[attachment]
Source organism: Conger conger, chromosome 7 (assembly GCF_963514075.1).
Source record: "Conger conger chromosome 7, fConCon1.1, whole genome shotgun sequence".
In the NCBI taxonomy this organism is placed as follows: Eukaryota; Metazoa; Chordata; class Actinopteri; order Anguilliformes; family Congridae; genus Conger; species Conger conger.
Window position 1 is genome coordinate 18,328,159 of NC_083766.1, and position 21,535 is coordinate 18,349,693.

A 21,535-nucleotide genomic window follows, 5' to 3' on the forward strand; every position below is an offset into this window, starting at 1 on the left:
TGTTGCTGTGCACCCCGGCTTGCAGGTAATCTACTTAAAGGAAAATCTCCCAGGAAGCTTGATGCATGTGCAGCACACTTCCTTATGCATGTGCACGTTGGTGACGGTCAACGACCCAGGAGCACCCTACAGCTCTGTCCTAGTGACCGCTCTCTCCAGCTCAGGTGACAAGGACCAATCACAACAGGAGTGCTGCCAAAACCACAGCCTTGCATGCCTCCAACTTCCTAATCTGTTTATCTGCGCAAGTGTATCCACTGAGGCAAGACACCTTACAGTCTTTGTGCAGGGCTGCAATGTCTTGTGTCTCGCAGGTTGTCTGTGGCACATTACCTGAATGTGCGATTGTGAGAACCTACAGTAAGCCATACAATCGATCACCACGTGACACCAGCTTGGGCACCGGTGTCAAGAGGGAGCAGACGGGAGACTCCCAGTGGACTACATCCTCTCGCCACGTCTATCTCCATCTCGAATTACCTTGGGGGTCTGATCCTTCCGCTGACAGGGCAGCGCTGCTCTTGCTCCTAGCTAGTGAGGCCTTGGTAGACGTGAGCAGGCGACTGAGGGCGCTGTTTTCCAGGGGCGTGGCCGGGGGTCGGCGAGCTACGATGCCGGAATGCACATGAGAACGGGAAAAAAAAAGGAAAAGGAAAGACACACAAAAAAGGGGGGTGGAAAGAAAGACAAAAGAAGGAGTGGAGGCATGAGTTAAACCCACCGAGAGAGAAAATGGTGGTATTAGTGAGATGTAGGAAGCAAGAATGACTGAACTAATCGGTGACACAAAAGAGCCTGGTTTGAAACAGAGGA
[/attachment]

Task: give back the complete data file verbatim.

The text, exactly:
Source organism: Conger conger, chromosome 7 (assembly GCF_963514075.1).
Source record: "Conger conger chromosome 7, fConCon1.1, whole genome shotgun sequence".
In the NCBI taxonomy this organism is placed as follows: Eukaryota; Metazoa; Chordata; class Actinopteri; order Anguilliformes; family Congridae; genus Conger; species Conger conger.
Window position 1 is genome coordinate 18,328,159 of NC_083766.1, and position 21,535 is coordinate 18,349,693.

A 21,535-nucleotide genomic window follows, 5' to 3' on the forward strand; every position below is an offset into this window, starting at 1 on the left:
TGTTGCTGTGCACCCCGGCTTGCAGGTAATCTACTTAAAGGAAAATCTCCCAGGAAGCTTGATGCATGTGCAGCACACTTCCTTATGCATGTGCACGTTGGTGACGGTCAACGACCCAGGAGCACCCTACAGCTCTGTCCTAGTGACCGCTCTCTCCAGCTCAGGTGACAAGGACCAATCACAACAGGAGTGCTGCCAAAACCACAGCCTTGCATGCCTCCAACTTCCTAATCTGTTTATCTGCGCAAGTGTATCCACTGAGGCAAGACACCTTACAGTCTTTGTGCAGGGCTGCAATGTCTTGTGTCTCGCAGGTTGTCTGTGGCACATTACCTGAATGTGCGATTGTGAGAACCTACAGTAAGCCATACAATCGATCACCACGTGACACCAGCTTGGGCACCGGTGTCAAGAGGGAGCAGACGGGAGACTCCCAGTGGACTACATCCTCTCGCCACGTCTATCTCCATCTCGAATTACCTTGGGGGTCTGATCCTTCCGCTGACAGGGCAGCGCTGCTCTTGCTCCTAGCTAGTGAGGCCTTGGTAGACGTGAGCAGGCGACTGAGGGCGCTGTTTTCCAGGGGCGTGGCCGGGGGTCGGCGAGCTACGATGCCGGAATGCACATGAGAACGGGAAAAAAAAAGGAAAAGGAAAGACACACAAAAAAGGGGGGTGGAAAGAAAGACAAAAGAAGGAGTGGAGGCATGAGTTAAACCCACCGAGAGAGAAAATGGTGGTATTAGTGAGATGTAGGAAGCAAGAATGACTGAACTAATCGGTGACACAAAAGAGCCTGGTTTGAAACAGAGGA